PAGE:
The police in Aurora, Colorado, faced a fascinating dilemma, From the Aurora Sentinel, the police closed down an intersection after a bank robbery, stopped about 20 cars and held about 40 people.
The incident started around 3:50 p.m. Saturday when police say the robber barged into a Wells Fargo Bank at East Hampden Avenue and South Chambers Road and pointed a gun several people in the bank.
The robber, who was wearing a mask that covered virtually all of their face, then fled the area.
Oates said officers determined that the robber had to be in one of 19 vehicles headed east on East Iliff Avenue near South Buckley Road at about 4:20 p.m. The intersection is about two miles northeast of the bank.
Oates declined to say exactly how officers knew the suspect was going to pass through the intersection, but stressed that investigators were certain he would.
While the details may be muddled, it appears that they stopped the cars, handcuffed the occupants and then sought (and obtained) consent to search the vehicles. They eventually found the person they believe to be the bank robber.
The police action was dictated by two things, the certainty that the robber would be found in one of the cars and the absence of any description of the person or the vehicle that would allow the police to limit their stop and search to only those fitting the description. For the sake of argument, let’s assume that the police claim of “virtual certainty” is accurate and well-founded.
Eugene Volokh says bullocks.
I’m not a Fourth Amendment expert, but I’m pretty sure this is unconstitutional. Handcuffing someone generally requires probable cause to believe that they are guilty of a crime, or — in the context of a brief investigative stop — “particularized suspicion” to believe that the person is dangerous to the investigators.
What is true for a search pursuant to a warrant is likewise true for warrantless seizures, such as the ones that occurred here. And even if the 5% chance that any particular driver was an armed and dangerous bank robber (1/19, even assuming that the tip was seen as having a 100% chance of being accurate) sufficed to provide enough “individualized suspicion” for a brief investigatory stop — perhaps, depending on the circumstances, including a patdown for weapons — I don’t think it would justify keeping all the innocent people handcuffed for an hour and a half.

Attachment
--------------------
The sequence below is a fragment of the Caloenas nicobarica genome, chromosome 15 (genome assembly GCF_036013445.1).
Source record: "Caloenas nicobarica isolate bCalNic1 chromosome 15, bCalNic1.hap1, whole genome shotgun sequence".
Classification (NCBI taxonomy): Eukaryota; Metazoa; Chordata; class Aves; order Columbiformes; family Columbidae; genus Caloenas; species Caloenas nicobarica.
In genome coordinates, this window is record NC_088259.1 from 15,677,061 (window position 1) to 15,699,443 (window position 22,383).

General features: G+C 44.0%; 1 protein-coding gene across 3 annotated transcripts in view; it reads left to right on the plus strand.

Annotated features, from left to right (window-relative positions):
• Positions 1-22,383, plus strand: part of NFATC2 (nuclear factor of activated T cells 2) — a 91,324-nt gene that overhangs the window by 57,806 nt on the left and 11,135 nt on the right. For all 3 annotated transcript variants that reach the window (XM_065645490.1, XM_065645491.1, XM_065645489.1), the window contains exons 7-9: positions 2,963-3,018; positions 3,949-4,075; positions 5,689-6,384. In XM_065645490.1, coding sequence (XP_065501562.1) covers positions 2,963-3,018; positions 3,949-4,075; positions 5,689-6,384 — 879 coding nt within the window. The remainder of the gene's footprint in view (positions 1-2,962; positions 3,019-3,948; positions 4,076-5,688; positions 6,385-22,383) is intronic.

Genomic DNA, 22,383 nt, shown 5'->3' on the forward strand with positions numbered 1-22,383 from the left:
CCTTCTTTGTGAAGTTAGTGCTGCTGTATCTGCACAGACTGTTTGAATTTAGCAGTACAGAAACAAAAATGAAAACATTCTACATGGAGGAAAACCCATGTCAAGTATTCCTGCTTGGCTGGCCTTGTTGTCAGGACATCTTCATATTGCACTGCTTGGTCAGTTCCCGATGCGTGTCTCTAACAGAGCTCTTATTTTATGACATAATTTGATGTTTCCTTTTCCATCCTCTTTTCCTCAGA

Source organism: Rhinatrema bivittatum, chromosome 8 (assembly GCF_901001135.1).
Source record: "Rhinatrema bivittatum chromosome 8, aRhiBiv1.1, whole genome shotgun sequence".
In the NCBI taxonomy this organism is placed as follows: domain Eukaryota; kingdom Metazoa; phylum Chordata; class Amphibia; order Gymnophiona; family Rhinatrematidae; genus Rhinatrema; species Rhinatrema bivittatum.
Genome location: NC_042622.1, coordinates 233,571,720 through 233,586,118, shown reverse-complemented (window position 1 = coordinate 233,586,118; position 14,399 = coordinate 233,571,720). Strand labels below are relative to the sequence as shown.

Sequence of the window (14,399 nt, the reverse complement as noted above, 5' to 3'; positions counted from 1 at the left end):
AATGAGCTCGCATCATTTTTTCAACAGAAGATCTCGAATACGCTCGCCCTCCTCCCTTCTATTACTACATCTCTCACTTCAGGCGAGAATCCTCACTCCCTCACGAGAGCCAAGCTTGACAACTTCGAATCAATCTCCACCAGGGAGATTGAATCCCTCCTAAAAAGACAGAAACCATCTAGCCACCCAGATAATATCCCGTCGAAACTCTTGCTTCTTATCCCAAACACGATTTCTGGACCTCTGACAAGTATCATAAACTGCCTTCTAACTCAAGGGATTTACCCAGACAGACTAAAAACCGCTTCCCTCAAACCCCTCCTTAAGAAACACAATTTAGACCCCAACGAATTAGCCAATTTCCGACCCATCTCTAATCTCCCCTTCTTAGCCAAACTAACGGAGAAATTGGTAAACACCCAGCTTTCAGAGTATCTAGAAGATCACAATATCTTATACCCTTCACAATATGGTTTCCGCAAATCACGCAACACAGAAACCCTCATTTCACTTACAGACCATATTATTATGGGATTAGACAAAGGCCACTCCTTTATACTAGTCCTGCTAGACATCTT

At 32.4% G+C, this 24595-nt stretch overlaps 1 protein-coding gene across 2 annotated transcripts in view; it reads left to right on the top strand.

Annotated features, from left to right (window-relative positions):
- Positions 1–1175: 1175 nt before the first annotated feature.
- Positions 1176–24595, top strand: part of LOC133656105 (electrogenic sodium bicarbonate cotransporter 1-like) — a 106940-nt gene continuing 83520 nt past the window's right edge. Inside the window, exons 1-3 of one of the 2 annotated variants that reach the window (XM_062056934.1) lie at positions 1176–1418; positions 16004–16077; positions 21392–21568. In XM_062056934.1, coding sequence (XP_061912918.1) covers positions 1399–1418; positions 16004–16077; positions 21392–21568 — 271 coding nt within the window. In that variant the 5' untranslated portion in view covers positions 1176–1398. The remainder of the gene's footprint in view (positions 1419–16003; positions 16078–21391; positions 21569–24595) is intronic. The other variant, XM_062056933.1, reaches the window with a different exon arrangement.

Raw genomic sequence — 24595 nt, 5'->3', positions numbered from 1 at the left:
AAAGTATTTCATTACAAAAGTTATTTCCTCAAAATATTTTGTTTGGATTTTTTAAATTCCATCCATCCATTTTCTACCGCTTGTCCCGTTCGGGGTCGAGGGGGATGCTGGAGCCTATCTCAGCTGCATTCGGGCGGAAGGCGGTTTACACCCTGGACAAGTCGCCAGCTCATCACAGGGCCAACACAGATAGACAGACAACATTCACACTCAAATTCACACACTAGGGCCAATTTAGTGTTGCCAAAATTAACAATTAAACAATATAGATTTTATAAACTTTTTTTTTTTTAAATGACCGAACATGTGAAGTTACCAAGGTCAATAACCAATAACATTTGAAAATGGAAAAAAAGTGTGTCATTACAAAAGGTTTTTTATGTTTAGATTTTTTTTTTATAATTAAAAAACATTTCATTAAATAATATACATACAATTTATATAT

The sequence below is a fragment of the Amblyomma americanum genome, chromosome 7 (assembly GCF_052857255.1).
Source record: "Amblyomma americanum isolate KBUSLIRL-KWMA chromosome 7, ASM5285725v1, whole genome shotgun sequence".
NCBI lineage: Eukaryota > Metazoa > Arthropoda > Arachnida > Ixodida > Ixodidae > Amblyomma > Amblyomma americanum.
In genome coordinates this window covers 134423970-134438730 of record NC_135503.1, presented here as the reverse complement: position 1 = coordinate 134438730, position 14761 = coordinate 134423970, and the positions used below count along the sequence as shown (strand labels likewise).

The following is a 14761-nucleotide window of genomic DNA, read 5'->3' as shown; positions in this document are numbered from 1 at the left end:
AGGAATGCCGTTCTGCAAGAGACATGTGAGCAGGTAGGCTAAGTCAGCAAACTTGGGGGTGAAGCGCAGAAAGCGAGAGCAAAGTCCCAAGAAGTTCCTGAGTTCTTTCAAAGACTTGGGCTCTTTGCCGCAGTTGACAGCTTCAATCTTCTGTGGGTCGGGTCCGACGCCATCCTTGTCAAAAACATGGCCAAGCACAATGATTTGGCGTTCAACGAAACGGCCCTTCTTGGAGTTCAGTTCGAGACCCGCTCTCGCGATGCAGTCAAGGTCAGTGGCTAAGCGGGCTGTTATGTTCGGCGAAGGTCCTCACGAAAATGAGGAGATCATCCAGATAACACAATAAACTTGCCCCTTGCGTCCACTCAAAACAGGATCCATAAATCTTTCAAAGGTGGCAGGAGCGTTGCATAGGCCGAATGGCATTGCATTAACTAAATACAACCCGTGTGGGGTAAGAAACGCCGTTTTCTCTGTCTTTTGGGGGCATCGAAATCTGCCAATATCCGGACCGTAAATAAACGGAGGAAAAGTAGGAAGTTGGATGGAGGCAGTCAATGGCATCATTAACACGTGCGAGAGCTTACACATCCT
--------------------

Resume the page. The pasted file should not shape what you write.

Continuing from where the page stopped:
It therefore sounds to me like the police might be facing 19 lawsuits (one in which the jury might not be that sympathetic to the plaintiff, and 18 in which they will likely be much more sympathetic), as well as one likely pretty solid suppression-of-evidence motion.
Strangely, my natural inclination toward suppression isn’t tingling here. Ignoring (as I do) Eugene’s opening disclaimer (his version of “I don’t nothin’ about birthin’ no babies), this bizarre scenario seems to present the only reasonable way for the police to have dealt with the situation.
Say the basis for the certainty that the armed bank robber was at the intersection was based upon a tracking device hidden with stolen currency, such that the cops knew within 100 feet where the robber would be found, and given the number of other vehicles and people at the intersection making it impossible to follow all the vehicles until each could be isolated, and given that the robber was armed, what alternative did they have?